The influence of the M-shaped firm innovation is all around us. Today’s corporations hire dedicated product, marketing, and sales teams out of every geography it operates in, as opposed to concentrating them in headquarters.
M-shaped firms decentralized decision-making
Why the need to decentralize the firm? Building on Coase’s insight, later economists argued that there were two key driving forces of this structural decentralization into the M-shaped firm. The first sought to solve the constrained knowledge problems of planning that top managerial executives faced.
Large corporations face severe knowledge complications to effectively compete in a foreign market where the competitive conditions, supply chains, laws, and consumer sociocultural preferences were vastly different. The M-shaped firm allowed day-to-day decision-making to be made efficiently by divisional managers who better understood local circumstances, leaving upper management to focus on strategy.
The dominant success of General Motors (GM) in the 20th century was largely due to this organizational model of divisional independence that permitted mid to lower-level managers full operational autonomy. Amidst the crisis of 1920-1921 where GM experienced sales declines of 75% and record low productions, its long-time president Alfred Sloan pursued a radical decentralization of the organizational structure. Sloan emphatically stressed that divisional managers needed to be strictly “independent and may accept or reject the advice of [upper management] Advisory”. As he wrote in his blueprint:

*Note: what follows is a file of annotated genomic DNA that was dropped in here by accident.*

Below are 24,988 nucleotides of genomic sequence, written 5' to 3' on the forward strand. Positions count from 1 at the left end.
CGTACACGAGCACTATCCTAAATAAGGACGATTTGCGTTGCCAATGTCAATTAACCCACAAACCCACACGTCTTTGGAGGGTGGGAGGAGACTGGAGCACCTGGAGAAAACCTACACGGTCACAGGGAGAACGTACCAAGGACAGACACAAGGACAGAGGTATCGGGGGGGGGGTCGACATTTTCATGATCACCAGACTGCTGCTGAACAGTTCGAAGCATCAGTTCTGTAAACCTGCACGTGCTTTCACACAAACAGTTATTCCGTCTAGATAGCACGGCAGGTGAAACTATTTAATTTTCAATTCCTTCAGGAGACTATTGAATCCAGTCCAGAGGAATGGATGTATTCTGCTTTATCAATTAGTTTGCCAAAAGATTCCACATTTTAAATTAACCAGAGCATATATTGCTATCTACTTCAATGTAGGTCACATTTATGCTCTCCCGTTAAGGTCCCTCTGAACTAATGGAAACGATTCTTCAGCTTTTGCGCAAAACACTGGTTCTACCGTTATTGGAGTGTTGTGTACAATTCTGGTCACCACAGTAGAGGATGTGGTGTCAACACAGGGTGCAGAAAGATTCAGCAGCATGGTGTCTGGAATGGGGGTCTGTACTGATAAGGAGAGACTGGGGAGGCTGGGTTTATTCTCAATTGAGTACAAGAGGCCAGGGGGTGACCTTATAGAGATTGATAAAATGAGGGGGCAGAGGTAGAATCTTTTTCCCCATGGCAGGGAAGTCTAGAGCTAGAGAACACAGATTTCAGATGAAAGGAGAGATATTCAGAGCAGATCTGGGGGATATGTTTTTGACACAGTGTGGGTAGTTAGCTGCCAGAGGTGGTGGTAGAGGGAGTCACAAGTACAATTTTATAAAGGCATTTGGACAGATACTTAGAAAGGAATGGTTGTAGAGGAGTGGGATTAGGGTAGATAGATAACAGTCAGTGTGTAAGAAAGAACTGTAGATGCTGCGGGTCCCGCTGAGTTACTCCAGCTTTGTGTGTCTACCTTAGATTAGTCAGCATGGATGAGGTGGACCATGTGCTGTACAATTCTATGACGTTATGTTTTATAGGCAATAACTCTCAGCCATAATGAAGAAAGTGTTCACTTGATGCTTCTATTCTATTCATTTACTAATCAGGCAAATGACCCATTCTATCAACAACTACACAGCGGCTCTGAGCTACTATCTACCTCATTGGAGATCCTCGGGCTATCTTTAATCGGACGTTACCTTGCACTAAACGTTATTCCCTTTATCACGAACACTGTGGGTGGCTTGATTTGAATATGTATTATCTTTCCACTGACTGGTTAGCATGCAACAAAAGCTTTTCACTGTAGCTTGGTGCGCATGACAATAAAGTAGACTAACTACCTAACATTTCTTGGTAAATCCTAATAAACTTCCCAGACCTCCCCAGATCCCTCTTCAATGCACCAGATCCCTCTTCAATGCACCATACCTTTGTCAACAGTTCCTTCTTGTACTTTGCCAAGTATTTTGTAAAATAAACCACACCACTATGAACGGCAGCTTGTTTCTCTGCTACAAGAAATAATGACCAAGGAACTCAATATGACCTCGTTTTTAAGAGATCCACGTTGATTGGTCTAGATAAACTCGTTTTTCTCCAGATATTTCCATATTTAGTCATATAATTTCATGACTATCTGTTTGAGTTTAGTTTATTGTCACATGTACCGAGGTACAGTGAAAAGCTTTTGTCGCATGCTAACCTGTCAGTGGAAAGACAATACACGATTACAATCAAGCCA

“The General Manager formulates all the policies of his particular unit subject only to the executive control of the President. The responsibility of the head of each unit is absolute and he is looked upon to exercise his full initiative and ability in developing his particular operation to the fullest possible extent and to assume the full responsibility of success or failure.”
Just as socialist central planners failed abysmally to plan entire national economies because the knowledge required to do so could never be centralized in the hands of one government committee, large corporations faced similar problems as they expanded. Sloan’s M-shaped innovation proved successful for GM. The company surpassed its main competitor Ford and set the standard blueprint for all future capitalist corporations for the century to come.